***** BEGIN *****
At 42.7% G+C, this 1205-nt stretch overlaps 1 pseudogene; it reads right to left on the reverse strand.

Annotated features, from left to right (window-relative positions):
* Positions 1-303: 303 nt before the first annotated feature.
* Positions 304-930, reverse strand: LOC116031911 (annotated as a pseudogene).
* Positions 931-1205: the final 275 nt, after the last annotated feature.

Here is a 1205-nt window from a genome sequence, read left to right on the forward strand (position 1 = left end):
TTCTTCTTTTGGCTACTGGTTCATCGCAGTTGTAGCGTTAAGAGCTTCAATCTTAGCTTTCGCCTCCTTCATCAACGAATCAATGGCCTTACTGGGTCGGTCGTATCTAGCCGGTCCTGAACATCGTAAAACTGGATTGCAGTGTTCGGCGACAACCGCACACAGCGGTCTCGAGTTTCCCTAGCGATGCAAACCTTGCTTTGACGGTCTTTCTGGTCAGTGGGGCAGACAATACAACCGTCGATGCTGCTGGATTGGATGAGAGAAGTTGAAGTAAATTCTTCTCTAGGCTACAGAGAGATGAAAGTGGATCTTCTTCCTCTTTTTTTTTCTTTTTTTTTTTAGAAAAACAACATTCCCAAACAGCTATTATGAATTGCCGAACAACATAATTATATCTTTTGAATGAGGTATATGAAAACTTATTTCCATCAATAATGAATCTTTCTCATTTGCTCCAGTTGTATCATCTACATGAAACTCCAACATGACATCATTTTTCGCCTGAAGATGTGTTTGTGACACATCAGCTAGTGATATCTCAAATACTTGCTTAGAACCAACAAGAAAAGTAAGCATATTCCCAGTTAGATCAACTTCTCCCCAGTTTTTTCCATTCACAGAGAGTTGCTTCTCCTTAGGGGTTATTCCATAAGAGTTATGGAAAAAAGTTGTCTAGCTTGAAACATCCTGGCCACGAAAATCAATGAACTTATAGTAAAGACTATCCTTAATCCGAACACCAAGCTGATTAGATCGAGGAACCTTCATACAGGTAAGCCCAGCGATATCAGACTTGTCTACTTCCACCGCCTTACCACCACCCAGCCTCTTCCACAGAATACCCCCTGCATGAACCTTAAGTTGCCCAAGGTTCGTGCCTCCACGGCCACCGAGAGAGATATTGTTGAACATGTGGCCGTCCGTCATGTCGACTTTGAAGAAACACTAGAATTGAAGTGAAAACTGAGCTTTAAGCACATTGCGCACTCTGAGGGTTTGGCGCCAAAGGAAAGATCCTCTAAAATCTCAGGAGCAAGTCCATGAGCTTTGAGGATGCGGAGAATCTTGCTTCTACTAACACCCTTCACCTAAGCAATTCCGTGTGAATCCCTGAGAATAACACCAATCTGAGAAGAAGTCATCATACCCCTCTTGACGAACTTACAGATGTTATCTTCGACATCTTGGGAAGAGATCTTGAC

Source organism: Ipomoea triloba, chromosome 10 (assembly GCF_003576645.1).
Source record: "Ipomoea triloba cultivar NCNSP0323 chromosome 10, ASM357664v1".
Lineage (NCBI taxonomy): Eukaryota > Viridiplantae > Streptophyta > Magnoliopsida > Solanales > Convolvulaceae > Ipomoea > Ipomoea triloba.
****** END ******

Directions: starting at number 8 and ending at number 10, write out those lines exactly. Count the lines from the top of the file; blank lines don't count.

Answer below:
Source organism: Ipomoea triloba, chromosome 10 (assembly GCF_003576645.1).
Source record: "Ipomoea triloba cultivar NCNSP0323 chromosome 10, ASM357664v1".
Lineage (NCBI taxonomy): Eukaryota > Viridiplantae > Streptophyta > Magnoliopsida > Solanales > Convolvulaceae > Ipomoea > Ipomoea triloba.